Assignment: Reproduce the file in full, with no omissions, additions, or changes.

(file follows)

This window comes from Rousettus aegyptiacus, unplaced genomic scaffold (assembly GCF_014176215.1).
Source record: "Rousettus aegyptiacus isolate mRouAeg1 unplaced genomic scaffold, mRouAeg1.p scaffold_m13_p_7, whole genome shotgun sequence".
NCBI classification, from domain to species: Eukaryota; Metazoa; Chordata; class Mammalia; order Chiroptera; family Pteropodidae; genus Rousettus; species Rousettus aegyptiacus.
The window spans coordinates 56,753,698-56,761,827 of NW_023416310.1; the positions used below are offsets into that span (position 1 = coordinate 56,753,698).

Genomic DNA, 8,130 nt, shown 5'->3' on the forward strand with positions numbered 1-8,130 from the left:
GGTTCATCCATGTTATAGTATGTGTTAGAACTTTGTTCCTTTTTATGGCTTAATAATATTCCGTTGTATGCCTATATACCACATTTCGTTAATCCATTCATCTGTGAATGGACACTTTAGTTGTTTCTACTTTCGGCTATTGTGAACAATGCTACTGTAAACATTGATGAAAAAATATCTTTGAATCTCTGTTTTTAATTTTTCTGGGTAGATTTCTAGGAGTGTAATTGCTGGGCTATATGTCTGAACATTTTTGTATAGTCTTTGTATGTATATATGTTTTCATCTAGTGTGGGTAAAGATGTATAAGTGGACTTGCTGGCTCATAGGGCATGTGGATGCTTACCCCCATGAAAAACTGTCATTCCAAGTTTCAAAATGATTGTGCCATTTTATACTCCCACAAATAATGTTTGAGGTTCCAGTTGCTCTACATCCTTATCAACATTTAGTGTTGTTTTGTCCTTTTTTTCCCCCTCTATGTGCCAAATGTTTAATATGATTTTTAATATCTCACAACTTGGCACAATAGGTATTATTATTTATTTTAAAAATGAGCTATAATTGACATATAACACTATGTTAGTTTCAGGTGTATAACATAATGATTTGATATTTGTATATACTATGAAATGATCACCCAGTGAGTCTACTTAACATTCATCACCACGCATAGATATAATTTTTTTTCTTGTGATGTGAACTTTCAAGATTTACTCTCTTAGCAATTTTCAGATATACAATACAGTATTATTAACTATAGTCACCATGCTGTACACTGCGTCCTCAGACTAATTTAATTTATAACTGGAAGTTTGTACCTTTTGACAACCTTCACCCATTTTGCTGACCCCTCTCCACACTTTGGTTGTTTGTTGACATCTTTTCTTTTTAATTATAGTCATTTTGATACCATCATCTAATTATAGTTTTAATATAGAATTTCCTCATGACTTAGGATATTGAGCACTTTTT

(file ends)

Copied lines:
This window comes from Rousettus aegyptiacus, unplaced genomic scaffold (assembly GCF_014176215.1).
Source record: "Rousettus aegyptiacus isolate mRouAeg1 unplaced genomic scaffold, mRouAeg1.p scaffold_m13_p_7, whole genome shotgun sequence".
NCBI classification, from domain to species: Eukaryota; Metazoa; Chordata; class Mammalia; order Chiroptera; family Pteropodidae; genus Rousettus; species Rousettus aegyptiacus.
The window spans coordinates 56,753,698-56,761,827 of NW_023416310.1; the positions used below are offsets into that span (position 1 = coordinate 56,753,698).

Genomic DNA, 8,130 nt, shown 5'->3' on the forward strand with positions numbered 1-8,130 from the left:
GGTTCATCCATGTTATAGTATGTGTTAGAACTTTGTTCCTTTTTATGGCTTAATAATATTCCGTTGTATGCCTATATACCACATTTCGTTAATCCATTCATCTGTGAATGGACACTTTAGTTGTTTCTACTTTCGGCTATTGTGAACAATGCTACTGTAAACATTGATGAAAAAATATCTTTGAATCTCTGTTTTTAATTTTTCTGGGTAGATTTCTAGGAGTGTAATTGCTGGGCTATATGTCTGAACATTTTTGTATAGTCTTTGTATGTATATATGTTTTCATCTAGTGTGGGTAAAGATGTATAAGTGGACTTGCTGGCTCATAGGGCATGTGGATGCTTACCCCCATGAAAAACTGTCATTCCAAGTTTCAAAATGATTGTGCCATTTTATACTCCCACAAATAATGTTTGAGGTTCCAGTTGCTCTACATCCTTATCAACATTTAGTGTTGTTTTGTCCTTTTTTTCCCCCTCTATGTGCCAAATGTTTAATATGATTTTTAATATCTCACAACTTGGCACAATAGGTATTATTATTTATTTTAAAAATGAGCTATAATTGACATATAACACTATGTTAGTTTCAGGTGTATAACATAATGATTTGATATTTGTATATACTATGAAATGATCACCCAGTGAGTCTACTTAACATTCATCACCACGCATAGATATAATTTTTTTTCTTGTGATGTGAACTTTCAAGATTTACTCTCTTAGCAATTTTCAGATATACAATACAGTATTATTAACTATAGTCACCATGCTGTACACTGCGTCCTCAGACTAATTTAATTTATAACTGGAAGTTTGTACCTTTTGACAACCTTCACCCATTTTGCTGACCCCTCTCCACACTTTGGTTGTTTGTTGACATCTTTTCTTTTTAATTATAGTCATTTTGATACCATCATCTAATTATAGTTTTAATATAGAATTTCCTCATGACTTAGGATATTGAGCACTTTTT